The possibilities of just the three devices I have mentioned are endless. Imagine a future connected environment all around you, where your Blood Pressure IoT device provides information to your Doctor, and your doctor responds by providing a diet and exercise routine straight to your FitBit wristband, where your activity is fed-back to your doctor to monitor blood pressure and heart rate. A future where your smartphone is aware of your geo-location, and feeds this information to your connected home heating thermostat to tell it to warm up the house as you're 5 minutes away - maybe have a cup of coffee ready. A future where your car diagnostics sensors inform your garage of a fault, and advise you what to do before you even know there is an issue.
The potential of IoT within the personal landscape has endless possibilities, but it is the business, medical and industrial landscape where the only limit is our imagination. Jet planes, engines, other transportation, bridges, oil-rigs, real-time optimisation of manufacturing and production, healthcare, ATMs, energy and space travel - the list is endless. Gartner predicts there will be over 100 billion IoT connected devices in the world by 2020.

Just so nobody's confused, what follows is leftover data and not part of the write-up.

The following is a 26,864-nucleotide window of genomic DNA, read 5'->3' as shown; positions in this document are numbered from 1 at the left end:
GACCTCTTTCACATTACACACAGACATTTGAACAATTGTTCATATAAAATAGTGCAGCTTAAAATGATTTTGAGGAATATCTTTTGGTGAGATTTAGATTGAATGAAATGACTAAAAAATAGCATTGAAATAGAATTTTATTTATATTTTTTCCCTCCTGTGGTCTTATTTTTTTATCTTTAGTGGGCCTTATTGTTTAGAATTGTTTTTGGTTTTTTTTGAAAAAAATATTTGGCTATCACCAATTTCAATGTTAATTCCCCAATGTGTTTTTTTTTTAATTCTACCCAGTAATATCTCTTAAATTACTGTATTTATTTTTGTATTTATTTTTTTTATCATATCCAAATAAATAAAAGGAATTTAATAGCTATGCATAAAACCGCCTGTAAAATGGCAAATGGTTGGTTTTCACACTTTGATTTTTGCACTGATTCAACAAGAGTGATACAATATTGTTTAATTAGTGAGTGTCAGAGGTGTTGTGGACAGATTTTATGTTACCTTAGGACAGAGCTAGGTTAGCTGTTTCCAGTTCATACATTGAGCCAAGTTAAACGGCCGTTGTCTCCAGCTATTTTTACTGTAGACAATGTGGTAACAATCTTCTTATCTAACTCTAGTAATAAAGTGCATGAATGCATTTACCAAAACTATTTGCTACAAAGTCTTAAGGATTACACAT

There are several planned or ongoing large-scale deployments of the IoT, to enable better management of cities and systems. For example, Songdo, South Korea, the first of its kind fully equipped and wired smart city, is near completion. Nearly everything in this city is planned to be wired, connected and turned into a constant stream of data that would be monitored and analysed by an array of computers with little, or no human intervention.
Billions of IoT connected devices also brings a plethora of challenges relating to the management, processing, analysing and tracking of the vast amounts of data and of course security. Cloud Security is a big concern today, so we can only imagine the challenges and opportunities that IoT will bring in order to create secure environments.
The one aspect that all of these IoT devices and apps have in common is the user experience. Without a humanised, intuitive user-experience, we have a tendency to shy away from technology. When technology feels like it is part of us, and responds to our needs smartly, naturally and almost invisibly, we find it easier to embrace it, hence the opening line: IoT doesn't sound very technical and that is because it is not supposed to be.
This is not the future, this is today. The IoT is already around us.